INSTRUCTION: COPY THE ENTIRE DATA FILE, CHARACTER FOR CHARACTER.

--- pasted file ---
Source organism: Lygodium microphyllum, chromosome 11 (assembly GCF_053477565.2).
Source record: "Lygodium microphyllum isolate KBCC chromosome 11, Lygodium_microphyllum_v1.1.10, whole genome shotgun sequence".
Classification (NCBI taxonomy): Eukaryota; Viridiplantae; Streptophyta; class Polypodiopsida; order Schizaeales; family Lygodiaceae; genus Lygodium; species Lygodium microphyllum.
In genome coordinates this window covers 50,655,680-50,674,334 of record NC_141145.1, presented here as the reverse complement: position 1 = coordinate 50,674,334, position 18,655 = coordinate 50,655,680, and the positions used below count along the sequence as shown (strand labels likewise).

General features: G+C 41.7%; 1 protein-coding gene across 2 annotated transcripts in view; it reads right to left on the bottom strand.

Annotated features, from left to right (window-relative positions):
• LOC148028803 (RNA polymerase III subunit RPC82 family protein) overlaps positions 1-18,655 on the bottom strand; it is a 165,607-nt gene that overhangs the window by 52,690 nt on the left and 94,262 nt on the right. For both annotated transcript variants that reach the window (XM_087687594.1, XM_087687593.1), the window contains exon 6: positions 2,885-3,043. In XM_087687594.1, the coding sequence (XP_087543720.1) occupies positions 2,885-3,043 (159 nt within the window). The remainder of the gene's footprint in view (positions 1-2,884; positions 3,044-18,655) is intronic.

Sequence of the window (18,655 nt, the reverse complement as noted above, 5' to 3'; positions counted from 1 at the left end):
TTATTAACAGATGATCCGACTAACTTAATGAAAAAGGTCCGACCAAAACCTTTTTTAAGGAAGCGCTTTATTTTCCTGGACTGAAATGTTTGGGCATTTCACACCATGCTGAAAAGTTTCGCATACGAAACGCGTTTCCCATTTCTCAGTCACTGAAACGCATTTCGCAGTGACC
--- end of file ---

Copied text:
Source organism: Lygodium microphyllum, chromosome 11 (assembly GCF_053477565.2).
Source record: "Lygodium microphyllum isolate KBCC chromosome 11, Lygodium_microphyllum_v1.1.10, whole genome shotgun sequence".
Classification (NCBI taxonomy): Eukaryota; Viridiplantae; Streptophyta; class Polypodiopsida; order Schizaeales; family Lygodiaceae; genus Lygodium; species Lygodium microphyllum.
In genome coordinates this window covers 50,655,680-50,674,334 of record NC_141145.1, presented here as the reverse complement: position 1 = coordinate 50,674,334, position 18,655 = coordinate 50,655,680, and the positions used below count along the sequence as shown (strand labels likewise).

General features: G+C 41.7%; 1 protein-coding gene across 2 annotated transcripts in view; it reads right to left on the bottom strand.

Annotated features, from left to right (window-relative positions):
• LOC148028803 (RNA polymerase III subunit RPC82 family protein) overlaps positions 1-18,655 on the bottom strand; it is a 165,607-nt gene that overhangs the window by 52,690 nt on the left and 94,262 nt on the right. For both annotated transcript variants that reach the window (XM_087687594.1, XM_087687593.1), the window contains exon 6: positions 2,885-3,043. In XM_087687594.1, the coding sequence (XP_087543720.1) occupies positions 2,885-3,043 (159 nt within the window). The remainder of the gene's footprint in view (positions 1-2,884; positions 3,044-18,655) is intronic.

Sequence of the window (18,655 nt, the reverse complement as noted above, 5' to 3'; positions counted from 1 at the left end):
TTATTAACAGATGATCCGACTAACTTAATGAAAAAGGTCCGACCAAAACCTTTTTTAAGGAAGCGCTTTATTTTCCTGGACTGAAATGTTTGGGCATTTCACACCATGCTGAAAAGTTTCGCATACGAAACGCGTTTCCCATTTCTCAGTCACTGAAACGCATTTCGCAGTGACC